He said, “I love you so much, Mommy.”
Softly, she said, “I love you too, Thomas.”
I felt the tears welling up inside me. I blew my nose.
I can’t really explain it any better than this. In that split second, I knew God existed. God lived in that mangled body. He lived in Thomas.
I’ve had this revelation once before. When I pulled JB up after our first ride together, I patted him on the neck softly, overcome with emotion. I looked up to the sky with tears in my eyes and said, “Thank you.” I can’t tell you why or what made me do it. I just knew that anything created with such beauty and grace, and perfection, came from somewhere not of this world. Some things you just know. But that’s a different story for a different day.
Momentarily satisfied with his mother’s response, Thomas went back to playing with the two well-worn stuffed bears he had with him. When he turned once again to his mother and said, “I missed you so much, Mommy,” I could only surmise the two of them had been separated for a period of time. He put his head on her shoulder. With much tenderness, she rested her face against his dirty blonde hair. He reached his arms out and hugged her as best he could, despite the seatbelt holding him back.
He whispered, “You’re my best friend, Mommy.”
I grabbed another tissue. I couldn’t really understand why I was affected in such a profound way by this boy. There was something so pure and true that came from deep inside of him; that was him. My heart burst into a million little pieces.
As the plane ride continued, we hit massive amounts of turbulence. My stomach was in knots, but with every jolt, Thomas put his hands in the air full of joy. He laughed and squealed “Weeeee!” as the plane rocked back and forth and jumped up in the air. I couldn’t help but laugh. Pretty soon, he had every seat around us laughing at his childish exuberance. It was a sweet reminder. What good does it do to worry and fret?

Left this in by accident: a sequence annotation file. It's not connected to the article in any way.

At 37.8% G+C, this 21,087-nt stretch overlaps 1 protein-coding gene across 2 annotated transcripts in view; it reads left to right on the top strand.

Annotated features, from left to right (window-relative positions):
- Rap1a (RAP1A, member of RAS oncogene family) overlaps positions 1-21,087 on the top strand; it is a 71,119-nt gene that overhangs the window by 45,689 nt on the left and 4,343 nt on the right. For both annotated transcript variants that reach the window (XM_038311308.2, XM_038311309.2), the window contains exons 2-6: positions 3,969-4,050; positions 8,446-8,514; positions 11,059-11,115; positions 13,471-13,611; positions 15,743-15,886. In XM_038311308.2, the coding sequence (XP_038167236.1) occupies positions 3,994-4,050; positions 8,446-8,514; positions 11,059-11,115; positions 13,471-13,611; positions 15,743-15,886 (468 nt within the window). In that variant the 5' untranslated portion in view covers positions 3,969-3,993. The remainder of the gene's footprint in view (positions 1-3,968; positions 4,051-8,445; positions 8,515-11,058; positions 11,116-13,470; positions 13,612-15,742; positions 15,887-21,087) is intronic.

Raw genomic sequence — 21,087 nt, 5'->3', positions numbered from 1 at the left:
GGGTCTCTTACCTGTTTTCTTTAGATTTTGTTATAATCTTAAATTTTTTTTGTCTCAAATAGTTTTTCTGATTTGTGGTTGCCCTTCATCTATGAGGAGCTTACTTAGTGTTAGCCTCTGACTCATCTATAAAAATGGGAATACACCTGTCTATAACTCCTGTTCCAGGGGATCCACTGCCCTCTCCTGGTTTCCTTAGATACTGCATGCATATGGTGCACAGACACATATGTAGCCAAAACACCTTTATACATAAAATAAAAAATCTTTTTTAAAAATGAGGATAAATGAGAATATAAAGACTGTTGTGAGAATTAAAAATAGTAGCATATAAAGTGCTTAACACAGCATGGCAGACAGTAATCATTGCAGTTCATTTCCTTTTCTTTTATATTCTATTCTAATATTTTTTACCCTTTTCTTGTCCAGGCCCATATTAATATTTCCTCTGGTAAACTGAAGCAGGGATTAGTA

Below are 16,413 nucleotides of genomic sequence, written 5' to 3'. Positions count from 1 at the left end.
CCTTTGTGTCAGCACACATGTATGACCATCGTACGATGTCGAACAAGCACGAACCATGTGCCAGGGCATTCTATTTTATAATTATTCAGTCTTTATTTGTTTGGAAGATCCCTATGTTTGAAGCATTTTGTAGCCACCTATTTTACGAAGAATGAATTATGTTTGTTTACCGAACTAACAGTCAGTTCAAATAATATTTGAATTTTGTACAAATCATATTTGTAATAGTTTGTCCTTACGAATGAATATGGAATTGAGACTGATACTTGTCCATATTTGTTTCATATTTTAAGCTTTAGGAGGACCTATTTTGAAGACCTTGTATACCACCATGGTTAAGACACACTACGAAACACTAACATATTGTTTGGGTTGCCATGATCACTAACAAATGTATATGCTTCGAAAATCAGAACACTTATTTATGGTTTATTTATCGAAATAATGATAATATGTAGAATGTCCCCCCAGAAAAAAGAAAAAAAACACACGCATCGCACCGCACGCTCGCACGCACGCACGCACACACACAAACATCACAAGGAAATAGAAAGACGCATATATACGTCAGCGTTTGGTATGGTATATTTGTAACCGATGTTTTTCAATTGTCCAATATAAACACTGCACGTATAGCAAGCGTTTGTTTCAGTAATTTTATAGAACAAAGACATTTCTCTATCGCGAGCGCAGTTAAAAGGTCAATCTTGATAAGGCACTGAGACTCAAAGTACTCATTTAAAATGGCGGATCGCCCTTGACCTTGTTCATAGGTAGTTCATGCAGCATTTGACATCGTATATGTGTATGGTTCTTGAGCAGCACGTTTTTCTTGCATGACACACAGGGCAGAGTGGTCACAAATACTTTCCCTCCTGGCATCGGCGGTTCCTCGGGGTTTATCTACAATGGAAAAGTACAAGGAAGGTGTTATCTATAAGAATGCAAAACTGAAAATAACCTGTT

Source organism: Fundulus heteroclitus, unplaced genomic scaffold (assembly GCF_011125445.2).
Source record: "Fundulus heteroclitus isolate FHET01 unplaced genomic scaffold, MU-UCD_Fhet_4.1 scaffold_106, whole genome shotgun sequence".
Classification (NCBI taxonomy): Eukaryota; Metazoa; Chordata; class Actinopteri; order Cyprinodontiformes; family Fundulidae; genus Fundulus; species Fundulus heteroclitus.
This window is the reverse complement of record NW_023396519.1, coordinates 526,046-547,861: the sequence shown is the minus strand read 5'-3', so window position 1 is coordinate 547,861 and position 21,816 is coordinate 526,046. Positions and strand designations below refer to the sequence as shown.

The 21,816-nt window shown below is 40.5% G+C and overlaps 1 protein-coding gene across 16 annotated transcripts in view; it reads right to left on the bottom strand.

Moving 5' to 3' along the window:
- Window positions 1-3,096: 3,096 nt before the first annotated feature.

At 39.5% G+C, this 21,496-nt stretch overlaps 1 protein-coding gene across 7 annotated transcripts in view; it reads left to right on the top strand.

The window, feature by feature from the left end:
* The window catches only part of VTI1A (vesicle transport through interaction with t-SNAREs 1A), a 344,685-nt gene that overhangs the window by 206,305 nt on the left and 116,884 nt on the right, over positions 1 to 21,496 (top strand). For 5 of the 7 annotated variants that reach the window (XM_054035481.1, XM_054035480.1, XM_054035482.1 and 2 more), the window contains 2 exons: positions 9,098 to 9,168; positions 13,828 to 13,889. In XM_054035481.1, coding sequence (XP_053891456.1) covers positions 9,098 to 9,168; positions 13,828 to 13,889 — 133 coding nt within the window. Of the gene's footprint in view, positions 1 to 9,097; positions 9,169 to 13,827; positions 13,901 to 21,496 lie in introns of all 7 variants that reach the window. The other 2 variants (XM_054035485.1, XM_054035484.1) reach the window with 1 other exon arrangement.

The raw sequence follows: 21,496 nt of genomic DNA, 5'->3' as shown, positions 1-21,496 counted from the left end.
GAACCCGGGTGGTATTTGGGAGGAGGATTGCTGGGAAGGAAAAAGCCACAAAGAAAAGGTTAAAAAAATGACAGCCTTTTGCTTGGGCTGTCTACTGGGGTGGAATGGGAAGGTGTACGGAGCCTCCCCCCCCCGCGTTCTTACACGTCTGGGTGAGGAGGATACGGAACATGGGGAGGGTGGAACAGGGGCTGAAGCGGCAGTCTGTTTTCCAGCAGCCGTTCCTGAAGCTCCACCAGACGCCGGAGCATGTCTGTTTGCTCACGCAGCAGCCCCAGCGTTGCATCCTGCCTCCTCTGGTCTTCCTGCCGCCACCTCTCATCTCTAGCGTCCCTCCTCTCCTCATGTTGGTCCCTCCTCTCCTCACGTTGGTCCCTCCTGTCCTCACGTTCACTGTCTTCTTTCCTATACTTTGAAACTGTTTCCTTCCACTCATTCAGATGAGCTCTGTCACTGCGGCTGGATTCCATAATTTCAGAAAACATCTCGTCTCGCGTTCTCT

Thomas was, quite simply, infectious.
When the ride smoothed out and the passengers had relaxed, Thomas looked at his mother and said, “My eyes are beautiful too, Mommy,” in response to a conversation he was hearing. His mother agreed, and so did I. They were indeed beautiful.
I wondered what it must be like for Thomas’ mother, to have a special needs child. How did it feel to know your child would always be a child? For two hours he repeatedly touched his mother, calling her softly, trying to engage her. I could see that she was gentle and patient; accustomed to her child’s endless need for affection and acknowledgement. How did she do it?
Even bottomless love can be exhausting.
After we landed, Thomas and his mother both stood to deplane, Thomas balancing himself on the backs of the seats. Even though we were in the front of the plane, they didn’t get very far because Thomas had to hug each and every flight attendant and tell them “thank-you.” It was hard not to register the sheer delight on each of their faces as he embraced each of them with his crippled body.
After we all departed, I could still hear Thomas in the airport gleefully extolling “Weeeee!” as his mother wheeled him to baggage claim. I couldn’t help but laugh once again at his sweet innocence. He was the embodiment of all the love and goodness to be found in this world. He was proof that love can be found anywhere.
Even in a broken shell.